The Awards Showcase Leadership in Architecture and Design
The Wood Design & Building magazine, in partnership with the Canadian Wood Council, has announced the award recipients for the 2015/16 Wood Design Awards program. Winning recipients were selected from over 140 entries by an esteemed architectural jury consisting of:
Dean Maltz, Managing Partner at Shigeru Ban Architects
Stéphan Langevin, Partner at STGM Architect
David Keltner, Principal at Hacker
Projects submitted to this year’s awards program reaffirm the versatility of wood within construction by presenting projects that push the boundaries of applications for wood products. Both the International and North American projects displayed a well-articulated understanding of old and new techniques for wood in architecture.
“The Wood Design Awards program is an opportunity for design teams to showcase their exceptional wood buildings and construction techniques, and to highlight examples of applications for wood/wood products that can be applied to different projects and under varying conditions.” notes Etienne Lalonde, Vice-President of Market Development for the Canadian Wood Council.
Awards were given in three categories: Honor, Merit and Citation. In addition, special awards were granted by the Canadian Wood Council as well as this year’s sponsors, Sustainable Forestry Initiative and Western Red Cedar.
For a full list of the award recipients and the press release by the Wood Design & Building Magazine, click here.
Link to the Press Release: http://cwc.ca/wp-content/uploads/2013/11/Wood-Design-Building-Awards-2015.pdf
To view the video of winning projects please visit: https://youtu.be/mvc8-Fzz1nU
The Puukuokka Housing Block
Completed in November 2014, Puukuokka is the first eight-story high wooden apartment building in Finland. It explores the potential of modular prefabricated CLT construction to meet the goal of providing high quality, environmentally responsible and affordable housing. Commissioned and built by Lakea, it is an energy-efficient and ecological trio of multi-story wood-framed apartment buildings in the Jyväskylä suburb of Kuokkala.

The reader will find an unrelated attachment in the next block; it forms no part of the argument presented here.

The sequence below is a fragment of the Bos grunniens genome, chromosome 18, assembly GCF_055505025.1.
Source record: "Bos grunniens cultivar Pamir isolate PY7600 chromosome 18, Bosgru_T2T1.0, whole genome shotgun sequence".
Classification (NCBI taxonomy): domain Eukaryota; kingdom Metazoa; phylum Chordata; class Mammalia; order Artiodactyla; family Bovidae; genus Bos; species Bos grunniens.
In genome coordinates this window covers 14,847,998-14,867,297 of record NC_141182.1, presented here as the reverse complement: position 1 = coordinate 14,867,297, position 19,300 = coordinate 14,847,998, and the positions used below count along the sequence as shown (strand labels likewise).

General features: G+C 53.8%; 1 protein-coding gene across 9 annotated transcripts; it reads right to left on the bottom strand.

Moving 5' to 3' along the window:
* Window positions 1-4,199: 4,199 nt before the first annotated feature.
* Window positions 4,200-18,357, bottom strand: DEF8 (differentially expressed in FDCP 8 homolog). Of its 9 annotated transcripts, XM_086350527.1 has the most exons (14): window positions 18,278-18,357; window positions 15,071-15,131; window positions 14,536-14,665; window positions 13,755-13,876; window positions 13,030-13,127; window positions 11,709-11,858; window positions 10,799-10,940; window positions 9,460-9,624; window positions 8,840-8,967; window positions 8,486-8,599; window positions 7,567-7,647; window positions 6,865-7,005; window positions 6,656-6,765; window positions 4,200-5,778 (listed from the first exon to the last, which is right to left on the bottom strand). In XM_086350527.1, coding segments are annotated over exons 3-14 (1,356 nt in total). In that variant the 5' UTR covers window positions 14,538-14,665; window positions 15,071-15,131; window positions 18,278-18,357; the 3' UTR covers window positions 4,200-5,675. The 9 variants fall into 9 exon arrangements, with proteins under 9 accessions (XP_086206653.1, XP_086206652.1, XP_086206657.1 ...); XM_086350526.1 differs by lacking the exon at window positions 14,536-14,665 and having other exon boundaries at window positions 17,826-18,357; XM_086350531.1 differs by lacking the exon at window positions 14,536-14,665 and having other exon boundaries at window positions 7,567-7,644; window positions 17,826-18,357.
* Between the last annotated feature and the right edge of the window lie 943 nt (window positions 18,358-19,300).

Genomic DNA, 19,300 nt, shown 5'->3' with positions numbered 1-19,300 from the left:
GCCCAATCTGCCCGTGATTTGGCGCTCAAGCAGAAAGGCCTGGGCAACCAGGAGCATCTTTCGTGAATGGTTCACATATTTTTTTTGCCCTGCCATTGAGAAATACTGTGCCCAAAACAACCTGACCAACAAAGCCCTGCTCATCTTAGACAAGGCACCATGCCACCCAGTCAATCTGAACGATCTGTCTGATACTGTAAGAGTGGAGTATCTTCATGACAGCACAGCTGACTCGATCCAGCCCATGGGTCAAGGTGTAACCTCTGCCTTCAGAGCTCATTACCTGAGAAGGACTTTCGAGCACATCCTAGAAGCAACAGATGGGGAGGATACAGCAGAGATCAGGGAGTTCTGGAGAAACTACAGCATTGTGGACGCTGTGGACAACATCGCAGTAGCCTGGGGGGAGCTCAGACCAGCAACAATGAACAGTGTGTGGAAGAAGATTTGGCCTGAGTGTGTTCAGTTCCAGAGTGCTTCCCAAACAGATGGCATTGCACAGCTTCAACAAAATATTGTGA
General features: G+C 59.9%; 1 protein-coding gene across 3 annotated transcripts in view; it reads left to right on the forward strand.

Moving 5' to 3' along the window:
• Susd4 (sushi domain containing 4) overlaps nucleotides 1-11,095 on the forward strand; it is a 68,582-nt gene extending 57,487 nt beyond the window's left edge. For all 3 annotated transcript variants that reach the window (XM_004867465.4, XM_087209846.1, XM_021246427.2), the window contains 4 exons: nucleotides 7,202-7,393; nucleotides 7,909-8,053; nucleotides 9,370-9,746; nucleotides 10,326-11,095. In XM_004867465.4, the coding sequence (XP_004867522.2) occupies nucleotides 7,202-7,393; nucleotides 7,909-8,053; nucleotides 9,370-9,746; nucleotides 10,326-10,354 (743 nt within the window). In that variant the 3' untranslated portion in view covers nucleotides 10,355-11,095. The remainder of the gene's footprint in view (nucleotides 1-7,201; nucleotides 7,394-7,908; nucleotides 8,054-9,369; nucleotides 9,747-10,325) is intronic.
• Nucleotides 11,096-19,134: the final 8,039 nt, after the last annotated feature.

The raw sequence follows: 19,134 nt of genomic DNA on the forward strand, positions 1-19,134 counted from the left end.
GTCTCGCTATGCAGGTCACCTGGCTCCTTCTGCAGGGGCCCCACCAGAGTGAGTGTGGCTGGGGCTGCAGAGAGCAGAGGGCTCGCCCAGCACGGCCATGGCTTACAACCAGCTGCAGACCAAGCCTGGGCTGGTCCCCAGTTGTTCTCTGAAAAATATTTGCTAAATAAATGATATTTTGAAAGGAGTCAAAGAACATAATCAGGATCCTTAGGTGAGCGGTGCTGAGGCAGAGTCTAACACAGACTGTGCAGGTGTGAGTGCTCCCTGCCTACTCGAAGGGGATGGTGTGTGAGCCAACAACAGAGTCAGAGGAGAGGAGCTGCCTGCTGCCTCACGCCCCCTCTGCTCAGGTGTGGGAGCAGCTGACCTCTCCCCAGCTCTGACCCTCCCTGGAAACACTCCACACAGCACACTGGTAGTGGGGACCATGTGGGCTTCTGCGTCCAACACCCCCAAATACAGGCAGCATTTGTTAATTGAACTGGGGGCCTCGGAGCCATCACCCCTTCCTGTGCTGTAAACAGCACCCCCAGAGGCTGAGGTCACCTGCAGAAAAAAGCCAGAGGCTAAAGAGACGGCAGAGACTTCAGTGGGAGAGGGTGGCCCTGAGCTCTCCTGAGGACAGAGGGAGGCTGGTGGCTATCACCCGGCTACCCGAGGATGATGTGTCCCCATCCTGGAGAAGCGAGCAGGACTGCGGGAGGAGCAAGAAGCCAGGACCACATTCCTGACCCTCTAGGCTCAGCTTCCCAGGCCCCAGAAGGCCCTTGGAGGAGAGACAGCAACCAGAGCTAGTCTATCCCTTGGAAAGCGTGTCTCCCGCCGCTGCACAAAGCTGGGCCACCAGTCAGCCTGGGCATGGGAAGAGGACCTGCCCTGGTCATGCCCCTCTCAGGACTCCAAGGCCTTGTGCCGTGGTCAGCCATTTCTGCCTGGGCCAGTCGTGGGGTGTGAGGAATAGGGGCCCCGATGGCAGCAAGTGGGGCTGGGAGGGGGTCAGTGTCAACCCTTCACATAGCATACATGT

The entire load bearing structure and frame is made of massive wood and composed of prefabricated volumetric CLT modules. Also the facade elements that are prepared separately and brought to site ready for assembly are entirely of wood. Spruce has been used in the facades facing the street, and untreated larch had been used in the interior courtyard side. The spruce has been treated with a coat of dark paint and the latch in the interior courtyard will turn silvery grey over time. The town plan created in collaboration with the City of Jyväskylä has been tailored to meet the needs of the building complex. Puukuokka pilots an innovative lease-to-own financing strategy that aims to support social sustainability by promoting stable communities.
In Puukuokka, the goal was to find a solution that makes the best possible use of the technical and aesthetic qualities of CLT and to create a wooden building in large scale with a distinct architectonic expression of its own. The goal was to create a building that combines the sense of privacy of a single-family dwelling with the semi-public character of the shared spaces of an apartment building. The vision is to provide the residents with a functional space rich in experiential qualities.
Puukuokka served as a pilot case to develop and test a CLT based system of volumetric modules. Working with CLT enabled several important aspects in the project: The use of CLT made it possible to create a spacious hallway and atrium space with a lot of light realized in an energy efficient manner as a semi-warm space. Thanks to the insulating qualities of massive wood, the use of CLT allows for controlling the temperature of the individual apartments independently from that of the hallway space. In addition, the use of prefabricated volumetric CLT modules made it possible to integrate the piping for heat, water, electricity and ventilation in the wall structure in the hallway allowing for an efficient organization of the plan and making it possible to maximize the space allotted for each apartment.
The prefabricated modules are made of spruce. Each apartment is composed of two modules, one housing the living room, the balcony and the bedroom, the other housing the bathroom, the kitchen and the foyer area. The use of prefabricated modules made it possible to cut the construction time on site down to six months and to reduce the exposure to weather conditions. That made it possible to achieve a higher quality in the end result. Working with CLT also made it possible to create a building with a primary load bearing structure and frame fully made of wood. The CLT modules are prefabricated in a local factory in Hartola less than two hours away from the site of Puukuokka.